The moment that really stands out for me is that one when the dirty, hunched, almost blind group finally come to the surface. People stand around amazed, stunned. The little boy is frightened and wants to go back down. Socha stands there proudly. "This is my work," he says, "These are my Jews." How many of us can ever hope to have that courage and that pride?
And the final chapter, the one dealing with the aftermath is new stuff to those who have seen the film, apart, that is, from that final tragedy and those disgraceful words...
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on 24 April 2011
This is a true story of the courage of ordinary people who found themselves tested to the very limit of human endurance. It also has the thread of survival running through it.

I would recommend it to anybody interested in this dark period of modern history. It also carries a warning of what human beings can sink to.

Let us never forget the brave people who helped strangers in this time
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on 27 August 2015
I gave this edition only 4 stars because the photographs which were in the earlier edition have been omitted for copyright reasons, explained I the preface. The photographs, especially those of the people mentioned, do enhance the impact of the events of the book. I had read the book in the earlier edition, so was a bit disappointed not to see them in this copy. I am hoping to borrow a library copy so I can photocopy the photographs and keep them with the book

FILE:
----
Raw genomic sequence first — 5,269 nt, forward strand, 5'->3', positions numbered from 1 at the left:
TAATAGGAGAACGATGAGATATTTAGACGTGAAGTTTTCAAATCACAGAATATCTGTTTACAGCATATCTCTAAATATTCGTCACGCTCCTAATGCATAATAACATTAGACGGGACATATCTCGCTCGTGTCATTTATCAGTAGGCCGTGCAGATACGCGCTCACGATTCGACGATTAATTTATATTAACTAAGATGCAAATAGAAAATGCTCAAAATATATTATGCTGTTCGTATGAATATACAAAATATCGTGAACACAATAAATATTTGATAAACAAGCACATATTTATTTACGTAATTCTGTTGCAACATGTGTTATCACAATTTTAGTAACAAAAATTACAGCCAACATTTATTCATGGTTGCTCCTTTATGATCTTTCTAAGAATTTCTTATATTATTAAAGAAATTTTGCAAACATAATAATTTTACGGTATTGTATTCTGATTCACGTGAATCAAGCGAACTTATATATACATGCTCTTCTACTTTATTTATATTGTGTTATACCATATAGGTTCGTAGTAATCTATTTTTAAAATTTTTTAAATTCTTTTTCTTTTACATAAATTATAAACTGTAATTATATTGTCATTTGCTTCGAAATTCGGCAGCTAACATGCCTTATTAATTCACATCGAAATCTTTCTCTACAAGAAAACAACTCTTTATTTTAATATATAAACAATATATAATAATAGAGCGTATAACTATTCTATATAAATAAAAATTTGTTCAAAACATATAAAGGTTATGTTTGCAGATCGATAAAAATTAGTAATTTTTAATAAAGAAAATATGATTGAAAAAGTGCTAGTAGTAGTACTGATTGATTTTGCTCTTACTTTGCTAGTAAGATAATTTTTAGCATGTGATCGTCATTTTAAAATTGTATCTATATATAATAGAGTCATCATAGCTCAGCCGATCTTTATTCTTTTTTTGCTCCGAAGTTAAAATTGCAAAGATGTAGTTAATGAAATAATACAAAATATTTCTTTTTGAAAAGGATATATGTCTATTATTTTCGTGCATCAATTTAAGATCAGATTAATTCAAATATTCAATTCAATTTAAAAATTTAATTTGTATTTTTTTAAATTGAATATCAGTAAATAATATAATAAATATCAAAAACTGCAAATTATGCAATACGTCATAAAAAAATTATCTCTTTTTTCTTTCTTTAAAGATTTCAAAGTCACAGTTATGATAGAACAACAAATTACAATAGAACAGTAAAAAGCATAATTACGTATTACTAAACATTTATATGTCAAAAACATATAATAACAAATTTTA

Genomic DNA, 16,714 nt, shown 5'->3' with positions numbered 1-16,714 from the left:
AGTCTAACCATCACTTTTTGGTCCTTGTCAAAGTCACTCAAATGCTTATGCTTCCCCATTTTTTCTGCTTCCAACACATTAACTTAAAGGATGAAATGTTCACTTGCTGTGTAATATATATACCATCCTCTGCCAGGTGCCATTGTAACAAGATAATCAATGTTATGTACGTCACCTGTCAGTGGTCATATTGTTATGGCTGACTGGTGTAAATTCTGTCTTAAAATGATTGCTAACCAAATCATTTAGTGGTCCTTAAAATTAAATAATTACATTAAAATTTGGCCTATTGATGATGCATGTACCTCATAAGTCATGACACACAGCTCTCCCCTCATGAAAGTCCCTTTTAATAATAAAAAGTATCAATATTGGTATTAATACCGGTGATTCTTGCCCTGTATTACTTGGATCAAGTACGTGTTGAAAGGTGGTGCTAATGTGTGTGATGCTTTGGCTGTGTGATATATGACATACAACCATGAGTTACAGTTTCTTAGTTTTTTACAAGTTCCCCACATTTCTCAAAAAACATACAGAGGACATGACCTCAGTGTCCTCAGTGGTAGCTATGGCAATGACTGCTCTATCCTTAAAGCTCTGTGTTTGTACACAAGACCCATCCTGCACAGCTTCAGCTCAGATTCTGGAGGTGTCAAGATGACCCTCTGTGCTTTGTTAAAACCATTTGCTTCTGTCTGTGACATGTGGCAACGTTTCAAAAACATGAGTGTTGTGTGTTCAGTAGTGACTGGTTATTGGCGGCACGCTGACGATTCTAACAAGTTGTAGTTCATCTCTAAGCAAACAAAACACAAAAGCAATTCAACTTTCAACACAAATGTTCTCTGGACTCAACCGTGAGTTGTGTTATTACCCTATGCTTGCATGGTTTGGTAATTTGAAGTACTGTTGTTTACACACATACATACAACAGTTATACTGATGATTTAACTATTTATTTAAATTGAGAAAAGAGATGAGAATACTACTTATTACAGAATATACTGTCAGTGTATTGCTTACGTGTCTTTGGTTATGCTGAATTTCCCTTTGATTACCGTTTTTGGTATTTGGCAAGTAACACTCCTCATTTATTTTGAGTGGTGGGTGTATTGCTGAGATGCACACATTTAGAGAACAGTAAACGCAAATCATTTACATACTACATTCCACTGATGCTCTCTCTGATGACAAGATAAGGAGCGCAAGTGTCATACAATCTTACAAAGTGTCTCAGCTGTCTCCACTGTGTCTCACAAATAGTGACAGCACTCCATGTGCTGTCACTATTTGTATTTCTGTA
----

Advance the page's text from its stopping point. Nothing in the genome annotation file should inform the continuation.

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on 19 April 2015
This was an excellent book that would be of interest to anyone wanting an undramatised, factual account of how a small group of Jews hid for 14 months in the sewers beneath the Polish town of Lvov to escape death when the ghetto was razed.
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on 1 March 2013
Scary TRUE story about the hell on earth for some poor Polish Jews during WW11 – so sad, at some times a bit slow – BUT the truth takes a little longer… Highly recommended – couldn’t put it down. Now have the Academy award film on DVD (also from Amazon), and eagerly looking forward to that……..
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on 5 December 2012
Well having seen the film i decided to get the book and they always say the book's much better which it was, i thoroughly enjoyed the book, just a shame the guy Socha who helped the Jewish people in the sewers never survived but his memory will live on. A great read.
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on 28 March 2014
This Biography of survival should be read by everyone this book shows how inner strength and determination to keep alive and survive living in what can only be described as the pit of Hell
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on 30 April 2015
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on 21 May 2015
This book is haunting. This book explains what it took these poor wretches to survive. That they managed "funds" to pay their caretaker....to feed them.
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on 28 July 2016
If you have read The Girl In The Green Jumper then you have already read this. It's still an interesting read from a slightly different perspective